ISLAMABAD: Pakistan decided on Friday to continue supplying imported liquefied natural gas (LNG) to two power plants, even after their privatisation, for six more years, which the Power Division claimed would place an extra burden of Rs471 billion on consumers due to a high fuel cost.
For the second consecutive meeting, the Economic Coordination Committee (ECC) of the cabinet discussed a summary of the Power Division about gas sale and power purchase issues related to the National Power Parks Management Company Limited (NPPMCL).
NPPMCL owns two power plants located at Balloki and Haveli Bahadur Shah having a combined generation capacity of 2,453 megawatts and settlement of these issues were critical before inviting Expressions of Interest (EOI) from prospective investors.
Some of the issues between the Power Division and the Petroleum Division still remain unsettled which the ECC would again discuss in the next meeting.
The ECC has given the go-ahead to the Privatisation Commission for fast-tracking privatisation of NPPMCL while issues pertaining to the review and adjustment of risk allocation under the power purchase agreement (PPA) would be considered again in the next ECC meeting for a final decision, according to a statement issued by the Ministry of Finance on Friday.
Adviser to Prime Minister on Finance and Revenue Dr Abdul Hafeez Shaikh chaired the ECC meeting.
A senior government official told The Express Tribune after the meeting that the ECC decided to keep unchanged two existing conditions – minimum guaranteed LNG offtake of 66% and force majeure in case of non-supply.
In the meeting, the ECC noted that the change in volume of gas supply to the two plants, managed by NPPMCL, would not affect privatisation of the company as capacity payments of both the plants were ensured under the power purchase agreement, said the finance ministry.
Therefore, it added, the ECC decided that the Privatisation Commission should go ahead with its transaction.
Under the existing legal arrangement, there is a minimum guaranteed offtake of 66% of LNG imported from Qatar on an annual basis.
Pakistan has signed a gas deal with Qatar for 15 years on a “take or pay” basis and it cannot be renegotiated for 10 years, which will end in 2025.
The Power Division was of the view that cheaper energy sources – hydel and nuclear – would be available to run the plants, therefore, the use of LNG in these two power plants would cost an extra Rs471 billion from 2019 to 2025.
Owing to the expensive fuel and the condition of must-operate, the Power Division was of the view that it was not recommended to ensure minimum guaranteed gas offtake of 66% for the plants and suggested withdrawing it.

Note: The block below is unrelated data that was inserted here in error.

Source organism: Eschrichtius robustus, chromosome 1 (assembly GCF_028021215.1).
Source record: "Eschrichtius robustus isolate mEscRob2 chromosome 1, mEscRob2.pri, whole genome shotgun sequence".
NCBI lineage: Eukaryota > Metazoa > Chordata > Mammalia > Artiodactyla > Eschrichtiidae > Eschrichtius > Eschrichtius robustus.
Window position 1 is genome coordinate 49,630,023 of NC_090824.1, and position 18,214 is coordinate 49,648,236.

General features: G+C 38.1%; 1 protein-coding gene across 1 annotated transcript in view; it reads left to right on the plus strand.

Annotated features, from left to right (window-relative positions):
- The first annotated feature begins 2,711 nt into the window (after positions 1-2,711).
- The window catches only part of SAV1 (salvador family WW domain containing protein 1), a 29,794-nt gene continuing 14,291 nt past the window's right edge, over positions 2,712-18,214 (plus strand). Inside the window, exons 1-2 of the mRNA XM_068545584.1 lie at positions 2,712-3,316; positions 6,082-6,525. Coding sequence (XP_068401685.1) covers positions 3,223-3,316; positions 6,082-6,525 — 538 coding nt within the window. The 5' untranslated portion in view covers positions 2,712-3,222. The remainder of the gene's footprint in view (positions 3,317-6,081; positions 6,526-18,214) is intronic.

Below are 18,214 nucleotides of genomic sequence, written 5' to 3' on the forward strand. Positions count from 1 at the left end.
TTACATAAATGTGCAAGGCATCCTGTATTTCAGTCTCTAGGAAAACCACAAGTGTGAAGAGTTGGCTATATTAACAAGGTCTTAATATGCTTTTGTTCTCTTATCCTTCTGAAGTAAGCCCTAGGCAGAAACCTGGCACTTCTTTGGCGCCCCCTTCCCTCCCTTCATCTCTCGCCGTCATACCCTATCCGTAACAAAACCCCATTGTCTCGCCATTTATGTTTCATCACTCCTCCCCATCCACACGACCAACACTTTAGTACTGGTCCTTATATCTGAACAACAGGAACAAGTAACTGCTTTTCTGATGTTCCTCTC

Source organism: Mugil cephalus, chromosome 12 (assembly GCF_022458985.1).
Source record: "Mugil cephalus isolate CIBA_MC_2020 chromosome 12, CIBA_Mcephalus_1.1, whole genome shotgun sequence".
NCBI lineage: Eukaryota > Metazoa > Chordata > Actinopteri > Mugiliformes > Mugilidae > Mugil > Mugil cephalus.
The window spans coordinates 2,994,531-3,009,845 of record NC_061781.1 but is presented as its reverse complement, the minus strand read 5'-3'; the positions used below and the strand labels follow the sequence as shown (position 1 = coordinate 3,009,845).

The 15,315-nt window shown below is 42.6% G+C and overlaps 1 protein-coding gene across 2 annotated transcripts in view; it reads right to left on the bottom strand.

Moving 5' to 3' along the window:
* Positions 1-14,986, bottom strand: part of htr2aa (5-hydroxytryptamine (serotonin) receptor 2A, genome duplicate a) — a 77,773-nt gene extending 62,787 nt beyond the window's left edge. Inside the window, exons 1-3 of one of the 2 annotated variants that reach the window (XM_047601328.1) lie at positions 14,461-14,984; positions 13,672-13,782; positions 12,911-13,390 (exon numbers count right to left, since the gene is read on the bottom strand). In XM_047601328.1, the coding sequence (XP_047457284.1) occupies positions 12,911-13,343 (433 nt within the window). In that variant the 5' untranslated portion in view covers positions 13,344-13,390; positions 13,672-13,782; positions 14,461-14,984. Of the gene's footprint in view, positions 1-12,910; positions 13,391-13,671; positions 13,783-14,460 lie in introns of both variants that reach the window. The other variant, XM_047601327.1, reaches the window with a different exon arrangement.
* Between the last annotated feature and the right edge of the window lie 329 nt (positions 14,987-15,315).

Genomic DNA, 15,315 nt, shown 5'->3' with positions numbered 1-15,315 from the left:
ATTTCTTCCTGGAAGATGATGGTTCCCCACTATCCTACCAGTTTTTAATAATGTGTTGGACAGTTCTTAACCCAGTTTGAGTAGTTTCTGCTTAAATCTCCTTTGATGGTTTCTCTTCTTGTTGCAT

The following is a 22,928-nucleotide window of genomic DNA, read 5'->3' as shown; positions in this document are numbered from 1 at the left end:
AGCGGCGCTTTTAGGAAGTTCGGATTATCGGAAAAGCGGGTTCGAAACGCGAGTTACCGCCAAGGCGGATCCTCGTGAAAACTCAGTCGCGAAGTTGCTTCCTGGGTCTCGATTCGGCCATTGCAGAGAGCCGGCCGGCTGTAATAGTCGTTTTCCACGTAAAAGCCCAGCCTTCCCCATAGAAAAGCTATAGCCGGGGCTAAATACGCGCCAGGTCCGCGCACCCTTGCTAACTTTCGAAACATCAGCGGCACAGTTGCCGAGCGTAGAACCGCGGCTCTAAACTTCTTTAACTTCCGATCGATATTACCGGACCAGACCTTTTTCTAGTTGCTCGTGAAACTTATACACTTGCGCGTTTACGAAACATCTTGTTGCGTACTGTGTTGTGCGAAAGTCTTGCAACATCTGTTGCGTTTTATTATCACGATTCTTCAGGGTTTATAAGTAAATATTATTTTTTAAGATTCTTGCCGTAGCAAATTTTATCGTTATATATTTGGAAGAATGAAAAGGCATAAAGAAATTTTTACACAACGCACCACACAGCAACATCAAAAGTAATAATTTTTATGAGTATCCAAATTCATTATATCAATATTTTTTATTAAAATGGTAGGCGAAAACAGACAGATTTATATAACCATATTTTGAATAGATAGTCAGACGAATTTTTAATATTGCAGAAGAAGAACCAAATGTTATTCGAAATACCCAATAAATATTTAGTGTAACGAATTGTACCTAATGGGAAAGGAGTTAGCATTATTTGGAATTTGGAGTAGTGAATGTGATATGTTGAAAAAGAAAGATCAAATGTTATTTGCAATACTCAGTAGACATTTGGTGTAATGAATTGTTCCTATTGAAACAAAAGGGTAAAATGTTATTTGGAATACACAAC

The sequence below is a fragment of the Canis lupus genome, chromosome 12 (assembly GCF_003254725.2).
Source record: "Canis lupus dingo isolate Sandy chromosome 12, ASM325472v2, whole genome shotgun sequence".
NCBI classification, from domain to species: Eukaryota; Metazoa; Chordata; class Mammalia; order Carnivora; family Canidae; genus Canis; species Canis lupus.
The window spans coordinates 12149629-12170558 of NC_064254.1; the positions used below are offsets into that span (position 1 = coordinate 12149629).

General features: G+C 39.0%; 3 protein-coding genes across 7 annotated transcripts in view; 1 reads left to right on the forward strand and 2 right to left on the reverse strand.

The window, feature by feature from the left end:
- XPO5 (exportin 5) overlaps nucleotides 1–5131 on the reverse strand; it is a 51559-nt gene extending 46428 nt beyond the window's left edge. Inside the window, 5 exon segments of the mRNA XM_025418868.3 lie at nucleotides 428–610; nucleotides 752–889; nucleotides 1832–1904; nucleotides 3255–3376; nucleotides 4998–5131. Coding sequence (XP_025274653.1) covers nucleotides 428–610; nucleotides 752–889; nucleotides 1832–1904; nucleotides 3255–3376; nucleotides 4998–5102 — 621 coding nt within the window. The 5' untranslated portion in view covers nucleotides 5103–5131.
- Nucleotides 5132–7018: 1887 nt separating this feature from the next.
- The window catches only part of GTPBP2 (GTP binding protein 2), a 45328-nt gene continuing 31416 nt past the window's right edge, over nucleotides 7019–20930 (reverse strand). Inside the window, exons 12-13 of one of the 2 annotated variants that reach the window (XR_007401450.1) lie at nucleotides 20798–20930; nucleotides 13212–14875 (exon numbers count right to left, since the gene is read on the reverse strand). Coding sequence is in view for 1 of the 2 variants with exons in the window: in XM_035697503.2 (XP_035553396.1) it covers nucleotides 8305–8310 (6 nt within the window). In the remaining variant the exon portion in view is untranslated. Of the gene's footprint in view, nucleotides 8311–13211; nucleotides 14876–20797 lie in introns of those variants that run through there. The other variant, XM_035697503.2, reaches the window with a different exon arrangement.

The Power Division proposed that the annual production plan would continue without a minimum guaranteed offtake of 66% and would be reflected in the revised PPA, gas sale agreement (GSA) and implementation agreement (IA) to be executed for the purpose of NPPMCL privatisation.
Contrary to the Power Division’s proposal, the Petroleum Division stated that PSO’s agreement with Qatargas, wherein the offtake was guaranteed, could not be reviewed before 2025. As such, the existing structures of the PPA, GSA and IA are required to be maintained for the purpose of privatisation. The ECC endorsed the Petroleum Division’s stance.
The Pakistan Tehreek-e-Insaf (PTI) government wants to sell NPPMCL in the hope of fetching Rs300 billion in non-tax revenue. Financial advisers have been hired to suggest the transaction structure while keeping in mind the financial and legal parameters.
Following the green signal from the ECC, the Privatisation Commission is expected to issue EOIs in the next few days. However, it will miss the deadline for completing the privatisation by December 2019. It now expects to complete the transaction in the third quarter (Jan-Mar 2020) of the current fiscal year.
The Power Division had recommended that in case the government was contractually bound to adhere to the PSO agreement with Qatargas up to 2025, it should withdraw the existing minimum guaranteed offtake of 66% immediately after the review period in 2025.
Till 2025, it proposed that the difference between LNG requirements for these two power plants as per economic merit order and the LNG requirement for the minimum 66% guaranteed offtake should be utilised by other sectors of the economy and sold back to the spot market and the difference to be paid by the power purchaser.
The Finance Division refused to bear the cost of subsidy on account of price differential and the cost would be borne by the consumers.
Published in The Express Tribune, November 9th, 2019.